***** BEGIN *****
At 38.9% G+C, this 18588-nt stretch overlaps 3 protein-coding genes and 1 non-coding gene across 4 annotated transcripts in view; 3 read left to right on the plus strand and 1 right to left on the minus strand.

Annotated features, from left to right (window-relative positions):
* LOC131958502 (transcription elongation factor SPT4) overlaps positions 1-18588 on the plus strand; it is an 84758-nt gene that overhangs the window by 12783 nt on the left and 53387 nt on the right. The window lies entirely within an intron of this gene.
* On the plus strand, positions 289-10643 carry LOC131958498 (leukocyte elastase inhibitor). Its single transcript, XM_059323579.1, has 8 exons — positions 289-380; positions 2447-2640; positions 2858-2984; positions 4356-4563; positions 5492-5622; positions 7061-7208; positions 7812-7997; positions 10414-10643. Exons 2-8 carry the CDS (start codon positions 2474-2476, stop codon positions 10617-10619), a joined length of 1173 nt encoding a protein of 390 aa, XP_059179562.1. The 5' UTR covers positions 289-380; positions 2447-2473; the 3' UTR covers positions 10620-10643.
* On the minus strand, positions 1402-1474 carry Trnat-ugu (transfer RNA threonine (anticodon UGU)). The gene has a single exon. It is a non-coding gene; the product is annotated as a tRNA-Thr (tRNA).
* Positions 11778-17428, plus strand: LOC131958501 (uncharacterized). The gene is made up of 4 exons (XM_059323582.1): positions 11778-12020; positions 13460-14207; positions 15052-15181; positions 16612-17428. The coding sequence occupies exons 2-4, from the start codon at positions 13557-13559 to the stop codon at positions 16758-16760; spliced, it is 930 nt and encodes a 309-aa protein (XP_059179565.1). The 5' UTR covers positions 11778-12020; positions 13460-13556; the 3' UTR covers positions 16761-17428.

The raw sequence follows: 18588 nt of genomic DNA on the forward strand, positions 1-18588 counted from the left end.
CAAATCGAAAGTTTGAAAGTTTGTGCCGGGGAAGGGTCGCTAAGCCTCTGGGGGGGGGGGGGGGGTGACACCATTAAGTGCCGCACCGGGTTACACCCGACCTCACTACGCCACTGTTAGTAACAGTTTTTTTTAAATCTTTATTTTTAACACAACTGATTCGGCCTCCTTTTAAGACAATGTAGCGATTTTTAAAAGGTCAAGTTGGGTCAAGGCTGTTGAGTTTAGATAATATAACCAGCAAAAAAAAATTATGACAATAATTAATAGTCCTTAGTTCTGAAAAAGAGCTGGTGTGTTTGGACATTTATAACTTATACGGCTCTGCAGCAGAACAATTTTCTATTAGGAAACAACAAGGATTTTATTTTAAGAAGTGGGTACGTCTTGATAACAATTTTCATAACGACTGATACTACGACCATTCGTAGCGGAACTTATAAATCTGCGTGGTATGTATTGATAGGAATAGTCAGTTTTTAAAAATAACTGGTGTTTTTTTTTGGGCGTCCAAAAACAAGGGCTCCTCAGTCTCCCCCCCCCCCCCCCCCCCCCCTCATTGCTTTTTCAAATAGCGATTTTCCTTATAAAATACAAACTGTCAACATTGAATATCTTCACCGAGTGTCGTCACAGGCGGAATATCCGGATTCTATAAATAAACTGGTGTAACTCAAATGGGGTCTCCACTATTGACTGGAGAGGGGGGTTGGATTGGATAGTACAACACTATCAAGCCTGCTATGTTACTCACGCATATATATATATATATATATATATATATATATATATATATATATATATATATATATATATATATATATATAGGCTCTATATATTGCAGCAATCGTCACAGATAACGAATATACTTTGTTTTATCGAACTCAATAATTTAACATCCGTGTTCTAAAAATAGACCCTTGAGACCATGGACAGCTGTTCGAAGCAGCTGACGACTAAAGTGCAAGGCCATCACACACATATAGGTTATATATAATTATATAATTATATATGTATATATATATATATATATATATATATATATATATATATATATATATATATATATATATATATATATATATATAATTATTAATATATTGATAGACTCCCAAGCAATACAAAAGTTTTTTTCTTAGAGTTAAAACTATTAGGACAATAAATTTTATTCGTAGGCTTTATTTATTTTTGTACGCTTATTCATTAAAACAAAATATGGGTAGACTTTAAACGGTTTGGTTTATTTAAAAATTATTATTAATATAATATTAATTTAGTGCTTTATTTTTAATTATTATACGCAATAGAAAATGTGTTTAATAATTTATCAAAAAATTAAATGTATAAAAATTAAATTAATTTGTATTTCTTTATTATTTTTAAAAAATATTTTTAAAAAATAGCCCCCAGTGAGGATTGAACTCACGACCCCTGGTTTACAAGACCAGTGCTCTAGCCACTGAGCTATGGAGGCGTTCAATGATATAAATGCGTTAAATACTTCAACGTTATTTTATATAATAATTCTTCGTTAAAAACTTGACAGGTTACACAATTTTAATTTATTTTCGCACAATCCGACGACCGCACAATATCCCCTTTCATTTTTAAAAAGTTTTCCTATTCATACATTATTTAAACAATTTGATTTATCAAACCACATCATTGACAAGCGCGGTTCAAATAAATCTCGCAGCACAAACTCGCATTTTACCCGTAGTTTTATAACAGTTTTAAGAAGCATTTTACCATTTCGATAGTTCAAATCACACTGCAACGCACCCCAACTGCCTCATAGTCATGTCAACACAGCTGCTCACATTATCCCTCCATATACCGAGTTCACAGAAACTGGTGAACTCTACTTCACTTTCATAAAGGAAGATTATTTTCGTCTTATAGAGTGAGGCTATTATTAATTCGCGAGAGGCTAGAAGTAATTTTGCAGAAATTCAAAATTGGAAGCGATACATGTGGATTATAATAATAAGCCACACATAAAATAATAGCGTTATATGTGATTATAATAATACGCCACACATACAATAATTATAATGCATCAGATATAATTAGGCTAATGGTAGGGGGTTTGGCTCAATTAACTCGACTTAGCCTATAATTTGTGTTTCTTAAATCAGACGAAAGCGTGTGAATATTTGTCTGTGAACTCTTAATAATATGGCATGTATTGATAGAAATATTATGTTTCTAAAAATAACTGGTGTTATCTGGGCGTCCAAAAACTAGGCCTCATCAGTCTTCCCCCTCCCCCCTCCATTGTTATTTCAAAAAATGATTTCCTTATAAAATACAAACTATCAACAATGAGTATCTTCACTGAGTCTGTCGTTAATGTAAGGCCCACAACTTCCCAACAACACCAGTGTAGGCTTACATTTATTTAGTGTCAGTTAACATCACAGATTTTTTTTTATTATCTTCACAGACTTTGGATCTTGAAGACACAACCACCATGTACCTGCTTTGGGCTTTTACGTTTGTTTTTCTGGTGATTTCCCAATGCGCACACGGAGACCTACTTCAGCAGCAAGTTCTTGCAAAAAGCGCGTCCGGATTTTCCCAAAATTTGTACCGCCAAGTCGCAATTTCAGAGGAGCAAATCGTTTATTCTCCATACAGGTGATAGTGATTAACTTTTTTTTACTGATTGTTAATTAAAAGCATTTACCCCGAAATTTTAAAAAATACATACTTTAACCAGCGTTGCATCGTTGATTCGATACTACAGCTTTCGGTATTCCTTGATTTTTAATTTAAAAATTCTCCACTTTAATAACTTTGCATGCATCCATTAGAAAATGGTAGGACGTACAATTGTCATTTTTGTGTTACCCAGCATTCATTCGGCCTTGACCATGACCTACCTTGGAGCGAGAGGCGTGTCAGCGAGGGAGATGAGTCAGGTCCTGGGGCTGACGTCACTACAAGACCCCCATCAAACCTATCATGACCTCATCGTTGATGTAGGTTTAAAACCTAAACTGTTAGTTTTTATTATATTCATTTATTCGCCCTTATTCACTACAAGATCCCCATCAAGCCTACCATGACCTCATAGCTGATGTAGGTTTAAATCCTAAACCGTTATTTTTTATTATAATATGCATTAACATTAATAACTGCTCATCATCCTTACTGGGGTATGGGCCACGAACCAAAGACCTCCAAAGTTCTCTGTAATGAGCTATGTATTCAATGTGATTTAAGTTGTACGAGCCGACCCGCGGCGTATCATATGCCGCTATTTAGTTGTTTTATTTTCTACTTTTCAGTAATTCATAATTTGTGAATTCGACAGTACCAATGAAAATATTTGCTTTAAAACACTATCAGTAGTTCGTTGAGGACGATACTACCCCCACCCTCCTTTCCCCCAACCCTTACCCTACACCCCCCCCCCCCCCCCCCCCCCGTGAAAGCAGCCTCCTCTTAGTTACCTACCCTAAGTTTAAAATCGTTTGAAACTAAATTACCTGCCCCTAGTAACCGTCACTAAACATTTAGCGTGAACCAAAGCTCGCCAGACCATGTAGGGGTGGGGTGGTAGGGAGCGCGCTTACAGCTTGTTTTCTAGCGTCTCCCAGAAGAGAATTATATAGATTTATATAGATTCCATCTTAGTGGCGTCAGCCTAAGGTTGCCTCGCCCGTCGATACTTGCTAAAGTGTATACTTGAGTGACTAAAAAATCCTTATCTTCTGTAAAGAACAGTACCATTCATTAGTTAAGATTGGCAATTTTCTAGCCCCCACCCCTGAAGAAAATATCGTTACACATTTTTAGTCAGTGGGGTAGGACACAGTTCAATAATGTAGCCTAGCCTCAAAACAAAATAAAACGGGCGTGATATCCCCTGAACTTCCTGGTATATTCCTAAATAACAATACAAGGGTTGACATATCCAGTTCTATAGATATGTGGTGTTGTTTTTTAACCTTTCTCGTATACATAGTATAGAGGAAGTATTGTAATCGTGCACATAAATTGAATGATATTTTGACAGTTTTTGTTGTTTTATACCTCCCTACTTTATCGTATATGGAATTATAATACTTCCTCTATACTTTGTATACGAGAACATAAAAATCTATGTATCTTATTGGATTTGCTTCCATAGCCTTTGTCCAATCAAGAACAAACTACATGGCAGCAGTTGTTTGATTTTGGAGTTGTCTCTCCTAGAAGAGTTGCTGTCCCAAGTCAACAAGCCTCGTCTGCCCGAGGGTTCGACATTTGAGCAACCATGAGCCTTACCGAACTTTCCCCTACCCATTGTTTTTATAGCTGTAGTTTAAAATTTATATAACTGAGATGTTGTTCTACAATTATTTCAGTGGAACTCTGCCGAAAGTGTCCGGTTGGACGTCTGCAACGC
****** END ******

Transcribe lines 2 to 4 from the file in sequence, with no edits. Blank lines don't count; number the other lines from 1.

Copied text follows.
Annotated features, from left to right (window-relative positions):
* LOC131958502 (transcription elongation factor SPT4) overlaps positions 1-18588 on the plus strand; it is an 84758-nt gene that overhangs the window by 12783 nt on the left and 53387 nt on the right. The window lies entirely within an intron of this gene.
* On the plus strand, positions 289-10643 carry LOC131958498 (leukocyte elastase inhibitor). Its single transcript, XM_059323579.1, has 8 exons — positions 289-380; positions 2447-2640; positions 2858-2984; positions 4356-4563; positions 5492-5622; positions 7061-7208; positions 7812-7997; positions 10414-10643. Exons 2-8 carry the CDS (start codon positions 2474-2476, stop codon positions 10617-10619), a joined length of 1173 nt encoding a protein of 390 aa, XP_059179562.1. The 5' UTR covers positions 289-380; positions 2447-2473; the 3' UTR covers positions 10620-10643.